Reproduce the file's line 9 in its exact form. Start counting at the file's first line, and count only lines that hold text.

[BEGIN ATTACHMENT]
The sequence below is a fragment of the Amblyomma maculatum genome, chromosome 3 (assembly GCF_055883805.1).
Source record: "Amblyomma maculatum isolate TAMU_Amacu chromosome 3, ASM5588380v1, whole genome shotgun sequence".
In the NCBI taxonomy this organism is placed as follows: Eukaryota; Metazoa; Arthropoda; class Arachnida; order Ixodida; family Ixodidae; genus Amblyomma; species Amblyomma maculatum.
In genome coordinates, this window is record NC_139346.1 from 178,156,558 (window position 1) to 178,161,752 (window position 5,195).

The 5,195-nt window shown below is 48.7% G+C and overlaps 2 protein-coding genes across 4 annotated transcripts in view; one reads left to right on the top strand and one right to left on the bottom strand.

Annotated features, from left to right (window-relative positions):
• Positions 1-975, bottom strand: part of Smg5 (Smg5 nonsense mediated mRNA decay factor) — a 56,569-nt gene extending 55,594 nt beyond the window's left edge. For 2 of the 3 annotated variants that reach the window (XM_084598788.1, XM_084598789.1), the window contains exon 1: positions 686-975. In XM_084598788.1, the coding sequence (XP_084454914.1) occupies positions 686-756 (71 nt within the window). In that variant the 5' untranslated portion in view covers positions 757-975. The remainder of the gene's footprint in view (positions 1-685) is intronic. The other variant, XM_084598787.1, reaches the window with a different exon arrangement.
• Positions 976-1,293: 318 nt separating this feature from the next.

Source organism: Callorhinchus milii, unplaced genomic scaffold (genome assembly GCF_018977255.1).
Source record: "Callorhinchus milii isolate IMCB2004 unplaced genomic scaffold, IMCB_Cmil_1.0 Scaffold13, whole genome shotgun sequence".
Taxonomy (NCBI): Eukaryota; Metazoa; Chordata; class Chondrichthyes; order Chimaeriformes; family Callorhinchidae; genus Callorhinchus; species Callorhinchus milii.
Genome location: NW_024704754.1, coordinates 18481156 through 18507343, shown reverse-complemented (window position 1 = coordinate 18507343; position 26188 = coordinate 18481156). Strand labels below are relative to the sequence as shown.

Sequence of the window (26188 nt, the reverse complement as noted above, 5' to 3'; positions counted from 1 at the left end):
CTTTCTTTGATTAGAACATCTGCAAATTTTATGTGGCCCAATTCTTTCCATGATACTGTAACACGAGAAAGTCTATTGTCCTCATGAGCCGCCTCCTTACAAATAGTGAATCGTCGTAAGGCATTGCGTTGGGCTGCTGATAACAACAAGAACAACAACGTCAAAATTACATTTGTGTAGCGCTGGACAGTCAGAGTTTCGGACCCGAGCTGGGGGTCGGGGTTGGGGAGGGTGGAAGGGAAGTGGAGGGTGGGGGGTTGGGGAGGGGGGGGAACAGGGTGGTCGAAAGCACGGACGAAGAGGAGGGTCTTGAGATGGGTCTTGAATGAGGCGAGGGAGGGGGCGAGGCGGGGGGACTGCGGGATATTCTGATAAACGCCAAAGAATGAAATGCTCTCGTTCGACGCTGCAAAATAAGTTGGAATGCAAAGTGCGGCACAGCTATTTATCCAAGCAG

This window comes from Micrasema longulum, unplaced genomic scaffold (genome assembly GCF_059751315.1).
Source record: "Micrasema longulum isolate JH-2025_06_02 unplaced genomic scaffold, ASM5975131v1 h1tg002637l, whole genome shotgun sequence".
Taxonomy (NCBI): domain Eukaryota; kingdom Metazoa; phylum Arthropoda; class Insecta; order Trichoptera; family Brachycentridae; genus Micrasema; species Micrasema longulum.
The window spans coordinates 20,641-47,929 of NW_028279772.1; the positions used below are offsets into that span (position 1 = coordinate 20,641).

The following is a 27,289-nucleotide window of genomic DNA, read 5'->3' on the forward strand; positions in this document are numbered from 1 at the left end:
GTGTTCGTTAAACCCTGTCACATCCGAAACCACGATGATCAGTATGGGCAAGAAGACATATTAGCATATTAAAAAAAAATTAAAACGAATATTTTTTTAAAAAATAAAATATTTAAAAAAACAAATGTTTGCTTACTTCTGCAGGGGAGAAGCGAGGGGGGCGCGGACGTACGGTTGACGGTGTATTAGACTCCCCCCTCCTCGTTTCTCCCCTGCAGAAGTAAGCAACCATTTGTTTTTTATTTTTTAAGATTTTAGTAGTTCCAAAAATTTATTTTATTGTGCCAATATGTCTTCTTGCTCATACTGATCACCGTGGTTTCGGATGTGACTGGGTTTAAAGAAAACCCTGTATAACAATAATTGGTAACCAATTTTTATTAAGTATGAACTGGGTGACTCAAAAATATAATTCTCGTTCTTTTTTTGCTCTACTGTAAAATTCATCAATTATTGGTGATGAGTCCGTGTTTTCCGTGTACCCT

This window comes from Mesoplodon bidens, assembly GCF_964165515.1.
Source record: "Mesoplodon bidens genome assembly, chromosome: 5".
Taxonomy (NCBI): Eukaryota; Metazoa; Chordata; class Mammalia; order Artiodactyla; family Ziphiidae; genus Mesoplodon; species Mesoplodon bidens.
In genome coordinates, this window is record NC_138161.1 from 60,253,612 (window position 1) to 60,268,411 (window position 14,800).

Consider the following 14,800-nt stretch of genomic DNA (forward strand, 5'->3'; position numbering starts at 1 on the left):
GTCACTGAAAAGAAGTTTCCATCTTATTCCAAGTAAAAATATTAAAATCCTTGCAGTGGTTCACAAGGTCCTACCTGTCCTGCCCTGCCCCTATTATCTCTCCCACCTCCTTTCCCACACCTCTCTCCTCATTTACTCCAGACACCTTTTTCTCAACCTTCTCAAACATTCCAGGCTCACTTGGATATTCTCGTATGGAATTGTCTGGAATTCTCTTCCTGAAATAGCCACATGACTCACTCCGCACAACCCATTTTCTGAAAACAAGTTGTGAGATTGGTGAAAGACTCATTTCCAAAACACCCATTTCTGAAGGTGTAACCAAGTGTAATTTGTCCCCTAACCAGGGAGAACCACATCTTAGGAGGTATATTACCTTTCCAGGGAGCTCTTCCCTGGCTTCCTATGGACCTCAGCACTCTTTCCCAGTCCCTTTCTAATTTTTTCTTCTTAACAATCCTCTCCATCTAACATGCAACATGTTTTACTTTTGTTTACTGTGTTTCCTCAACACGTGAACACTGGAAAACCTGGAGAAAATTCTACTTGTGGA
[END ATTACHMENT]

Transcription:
Source organism: Callorhinchus milii, unplaced genomic scaffold (genome assembly GCF_018977255.1).